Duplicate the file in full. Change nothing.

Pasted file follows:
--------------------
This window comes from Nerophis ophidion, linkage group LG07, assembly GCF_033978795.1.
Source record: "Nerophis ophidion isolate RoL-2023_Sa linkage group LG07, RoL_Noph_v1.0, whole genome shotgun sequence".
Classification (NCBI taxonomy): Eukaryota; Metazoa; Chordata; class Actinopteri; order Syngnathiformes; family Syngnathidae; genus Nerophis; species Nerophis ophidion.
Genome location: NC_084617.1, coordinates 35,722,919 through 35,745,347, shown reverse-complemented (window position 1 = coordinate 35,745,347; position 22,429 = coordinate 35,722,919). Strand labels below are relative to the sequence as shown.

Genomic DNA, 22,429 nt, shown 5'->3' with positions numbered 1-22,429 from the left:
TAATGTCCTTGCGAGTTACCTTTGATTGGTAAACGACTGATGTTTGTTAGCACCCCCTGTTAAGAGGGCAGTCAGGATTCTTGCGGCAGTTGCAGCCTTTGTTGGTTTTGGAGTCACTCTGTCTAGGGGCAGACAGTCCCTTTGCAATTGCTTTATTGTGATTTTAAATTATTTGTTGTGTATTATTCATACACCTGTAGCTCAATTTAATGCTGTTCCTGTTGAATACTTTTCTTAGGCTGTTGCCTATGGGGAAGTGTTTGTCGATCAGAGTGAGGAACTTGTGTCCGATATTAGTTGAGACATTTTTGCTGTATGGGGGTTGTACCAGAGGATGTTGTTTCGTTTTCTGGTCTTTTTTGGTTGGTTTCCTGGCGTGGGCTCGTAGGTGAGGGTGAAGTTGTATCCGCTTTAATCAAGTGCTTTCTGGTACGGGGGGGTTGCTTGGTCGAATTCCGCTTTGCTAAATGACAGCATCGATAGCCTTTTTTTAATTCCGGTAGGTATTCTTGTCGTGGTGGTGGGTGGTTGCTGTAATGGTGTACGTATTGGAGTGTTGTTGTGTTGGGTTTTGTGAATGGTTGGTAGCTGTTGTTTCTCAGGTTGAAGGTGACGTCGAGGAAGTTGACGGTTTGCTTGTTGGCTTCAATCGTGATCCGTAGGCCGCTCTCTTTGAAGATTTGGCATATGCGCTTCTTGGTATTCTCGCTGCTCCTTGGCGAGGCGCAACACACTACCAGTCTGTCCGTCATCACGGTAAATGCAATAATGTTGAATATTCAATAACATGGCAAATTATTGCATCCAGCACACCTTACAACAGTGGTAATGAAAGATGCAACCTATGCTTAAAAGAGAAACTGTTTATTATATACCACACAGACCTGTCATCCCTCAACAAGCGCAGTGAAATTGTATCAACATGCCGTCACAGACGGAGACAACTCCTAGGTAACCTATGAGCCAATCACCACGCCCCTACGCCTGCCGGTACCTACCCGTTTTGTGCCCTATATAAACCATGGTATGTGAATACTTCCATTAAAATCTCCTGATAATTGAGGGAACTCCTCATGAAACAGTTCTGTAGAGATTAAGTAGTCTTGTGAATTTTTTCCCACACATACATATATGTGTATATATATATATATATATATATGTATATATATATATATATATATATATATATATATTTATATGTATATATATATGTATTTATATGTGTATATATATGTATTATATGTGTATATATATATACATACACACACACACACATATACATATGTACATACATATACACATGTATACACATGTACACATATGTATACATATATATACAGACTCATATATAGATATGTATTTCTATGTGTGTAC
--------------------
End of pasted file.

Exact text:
This window comes from Nerophis ophidion, linkage group LG07, assembly GCF_033978795.1.
Source record: "Nerophis ophidion isolate RoL-2023_Sa linkage group LG07, RoL_Noph_v1.0, whole genome shotgun sequence".
Classification (NCBI taxonomy): Eukaryota; Metazoa; Chordata; class Actinopteri; order Syngnathiformes; family Syngnathidae; genus Nerophis; species Nerophis ophidion.
Genome location: NC_084617.1, coordinates 35,722,919 through 35,745,347, shown reverse-complemented (window position 1 = coordinate 35,745,347; position 22,429 = coordinate 35,722,919). Strand labels below are relative to the sequence as shown.

Genomic DNA, 22,429 nt, shown 5'->3' with positions numbered 1-22,429 from the left:
TAATGTCCTTGCGAGTTACCTTTGATTGGTAAACGACTGATGTTTGTTAGCACCCCCTGTTAAGAGGGCAGTCAGGATTCTTGCGGCAGTTGCAGCCTTTGTTGGTTTTGGAGTCACTCTGTCTAGGGGCAGACAGTCCCTTTGCAATTGCTTTATTGTGATTTTAAATTATTTGTTGTGTATTATTCATACACCTGTAGCTCAATTTAATGCTGTTCCTGTTGAATACTTTTCTTAGGCTGTTGCCTATGGGGAAGTGTTTGTCGATCAGAGTGAGGAACTTGTGTCCGATATTAGTTGAGACATTTTTGCTGTATGGGGGTTGTACCAGAGGATGTTGTTTCGTTTTCTGGTCTTTTTTGGTTGGTTTCCTGGCGTGGGCTCGTAGGTGAGGGTGAAGTTGTATCCGCTTTAATCAAGTGCTTTCTGGTACGGGGGGGTTGCTTGGTCGAATTCCGCTTTGCTAAATGACAGCATCGATAGCCTTTTTTTAATTCCGGTAGGTATTCTTGTCGTGGTGGTGGGTGGTTGCTGTAATGGTGTACGTATTGGAGTGTTGTTGTGTTGGGTTTTGTGAATGGTTGGTAGCTGTTGTTTCTCAGGTTGAAGGTGACGTCGAGGAAGTTGACGGTTTGCTTGTTGGCTTCAATCGTGATCCGTAGGCCGCTCTCTTTGAAGATTTGGCATATGCGCTTCTTGGTATTCTCGCTGCTCCTTGGCGAGGCGCAACACACTACCAGTCTGTCCGTCATCACGGTAAATGCAATAATGTTGAATATTCAATAACATGGCAAATTATTGCATCCAGCACACCTTACAACAGTGGTAATGAAAGATGCAACCTATGCTTAAAAGAGAAACTGTTTATTATATACCACACAGACCTGTCATCCCTCAACAAGCGCAGTGAAATTGTATCAACATGCCGTCACAGACGGAGACAACTCCTAGGTAACCTATGAGCCAATCACCACGCCCCTACGCCTGCCGGTACCTACCCGTTTTGTGCCCTATATAAACCATGGTATGTGAATACTTCCATTAAAATCTCCTGATAATTGAGGGAACTCCTCATGAAACAGTTCTGTAGAGATTAAGTAGTCTTGTGAATTTTTTCCCACACATACATATATGTGTATATATATATATATATATATATGTATATATATATATATATATATATATATATATATTTATATGTATATATATATGTATTTATATGTGTATATATATGTATTATATGTGTATATATATATACATACACACACACACACATATACATATGTACATACATATACACATGTATACACATGTACACATATGTATACATATATATACAGACTCATATATAGATATGTATTTCTATGTGTGTAC